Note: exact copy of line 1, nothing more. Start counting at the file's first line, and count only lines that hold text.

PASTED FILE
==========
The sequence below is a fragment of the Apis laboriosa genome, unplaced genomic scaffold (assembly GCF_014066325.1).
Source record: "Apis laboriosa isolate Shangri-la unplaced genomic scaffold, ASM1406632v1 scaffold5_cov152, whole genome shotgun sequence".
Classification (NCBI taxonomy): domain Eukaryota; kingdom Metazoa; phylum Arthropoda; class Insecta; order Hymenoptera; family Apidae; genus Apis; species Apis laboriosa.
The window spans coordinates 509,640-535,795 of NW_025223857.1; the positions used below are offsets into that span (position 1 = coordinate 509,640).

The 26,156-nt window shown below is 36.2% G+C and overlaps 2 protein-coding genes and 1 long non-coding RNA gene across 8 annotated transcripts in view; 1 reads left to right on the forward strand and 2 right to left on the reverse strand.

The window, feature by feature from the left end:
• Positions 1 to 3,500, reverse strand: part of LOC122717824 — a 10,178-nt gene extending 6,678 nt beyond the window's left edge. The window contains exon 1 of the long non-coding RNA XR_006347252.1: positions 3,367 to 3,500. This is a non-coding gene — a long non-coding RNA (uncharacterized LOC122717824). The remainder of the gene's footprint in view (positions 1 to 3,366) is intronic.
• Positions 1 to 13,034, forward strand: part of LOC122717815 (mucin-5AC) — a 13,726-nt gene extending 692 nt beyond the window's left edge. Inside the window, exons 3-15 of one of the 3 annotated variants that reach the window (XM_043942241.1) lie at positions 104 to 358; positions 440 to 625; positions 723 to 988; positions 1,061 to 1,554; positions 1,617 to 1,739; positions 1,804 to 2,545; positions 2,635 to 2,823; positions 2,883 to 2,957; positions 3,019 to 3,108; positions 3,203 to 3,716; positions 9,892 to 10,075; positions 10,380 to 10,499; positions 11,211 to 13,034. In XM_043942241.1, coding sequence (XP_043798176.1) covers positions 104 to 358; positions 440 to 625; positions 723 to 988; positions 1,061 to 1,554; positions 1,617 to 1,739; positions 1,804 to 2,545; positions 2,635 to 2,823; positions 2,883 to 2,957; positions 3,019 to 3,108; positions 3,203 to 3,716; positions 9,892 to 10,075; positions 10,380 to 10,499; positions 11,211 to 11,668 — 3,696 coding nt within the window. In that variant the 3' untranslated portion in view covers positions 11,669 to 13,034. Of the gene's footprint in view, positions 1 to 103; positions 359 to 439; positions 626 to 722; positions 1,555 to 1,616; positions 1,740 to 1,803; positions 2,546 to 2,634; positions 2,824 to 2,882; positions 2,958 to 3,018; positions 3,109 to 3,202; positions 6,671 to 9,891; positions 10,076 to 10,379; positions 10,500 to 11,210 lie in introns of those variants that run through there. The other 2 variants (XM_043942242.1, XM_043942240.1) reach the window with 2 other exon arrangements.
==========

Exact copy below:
The sequence below is a fragment of the Apis laboriosa genome, unplaced genomic scaffold (assembly GCF_014066325.1).